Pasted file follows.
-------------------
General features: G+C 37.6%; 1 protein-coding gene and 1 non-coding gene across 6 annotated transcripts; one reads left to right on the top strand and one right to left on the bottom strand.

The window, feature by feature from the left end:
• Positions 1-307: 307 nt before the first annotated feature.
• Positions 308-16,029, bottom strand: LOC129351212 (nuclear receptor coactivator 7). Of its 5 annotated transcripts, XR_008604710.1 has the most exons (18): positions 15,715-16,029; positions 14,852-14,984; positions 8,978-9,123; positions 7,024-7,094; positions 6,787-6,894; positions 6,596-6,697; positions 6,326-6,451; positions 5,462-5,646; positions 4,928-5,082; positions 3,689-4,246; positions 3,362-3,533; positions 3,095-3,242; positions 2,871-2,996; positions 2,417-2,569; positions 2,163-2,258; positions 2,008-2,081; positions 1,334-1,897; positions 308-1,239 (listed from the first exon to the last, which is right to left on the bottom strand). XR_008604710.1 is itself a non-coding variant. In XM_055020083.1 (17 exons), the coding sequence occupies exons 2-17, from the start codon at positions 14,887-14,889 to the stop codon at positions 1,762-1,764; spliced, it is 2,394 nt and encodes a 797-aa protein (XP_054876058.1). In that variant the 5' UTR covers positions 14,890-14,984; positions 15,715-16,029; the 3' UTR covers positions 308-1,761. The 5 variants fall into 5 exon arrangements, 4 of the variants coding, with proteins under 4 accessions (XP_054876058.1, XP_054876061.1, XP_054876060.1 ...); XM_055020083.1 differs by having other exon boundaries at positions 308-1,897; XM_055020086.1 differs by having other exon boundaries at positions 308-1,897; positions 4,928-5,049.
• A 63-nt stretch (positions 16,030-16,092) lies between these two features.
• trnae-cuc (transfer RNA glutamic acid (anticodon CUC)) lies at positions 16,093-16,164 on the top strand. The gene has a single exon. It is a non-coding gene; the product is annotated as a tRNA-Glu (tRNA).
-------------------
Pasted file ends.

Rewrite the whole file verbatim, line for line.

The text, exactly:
General features: G+C 37.6%; 1 protein-coding gene and 1 non-coding gene across 6 annotated transcripts; one reads left to right on the top strand and one right to left on the bottom strand.

The window, feature by feature from the left end:
• Positions 1-307: 307 nt before the first annotated feature.
• Positions 308-16,029, bottom strand: LOC129351212 (nuclear receptor coactivator 7). Of its 5 annotated transcripts, XR_008604710.1 has the most exons (18): positions 15,715-16,029; positions 14,852-14,984; positions 8,978-9,123; positions 7,024-7,094; positions 6,787-6,894; positions 6,596-6,697; positions 6,326-6,451; positions 5,462-5,646; positions 4,928-5,082; positions 3,689-4,246; positions 3,362-3,533; positions 3,095-3,242; positions 2,871-2,996; positions 2,417-2,569; positions 2,163-2,258; positions 2,008-2,081; positions 1,334-1,897; positions 308-1,239 (listed from the first exon to the last, which is right to left on the bottom strand). XR_008604710.1 is itself a non-coding variant. In XM_055020083.1 (17 exons), the coding sequence occupies exons 2-17, from the start codon at positions 14,887-14,889 to the stop codon at positions 1,762-1,764; spliced, it is 2,394 nt and encodes a 797-aa protein (XP_054876058.1). In that variant the 5' UTR covers positions 14,890-14,984; positions 15,715-16,029; the 3' UTR covers positions 308-1,761. The 5 variants fall into 5 exon arrangements, 4 of the variants coding, with proteins under 4 accessions (XP_054876058.1, XP_054876061.1, XP_054876060.1 ...); XM_055020083.1 differs by having other exon boundaries at positions 308-1,897; XM_055020086.1 differs by having other exon boundaries at positions 308-1,897; positions 4,928-5,049.
• A 63-nt stretch (positions 16,030-16,092) lies between these two features.
• trnae-cuc (transfer RNA glutamic acid (anticodon CUC)) lies at positions 16,093-16,164 on the top strand. The gene has a single exon. It is a non-coding gene; the product is annotated as a tRNA-Glu (tRNA).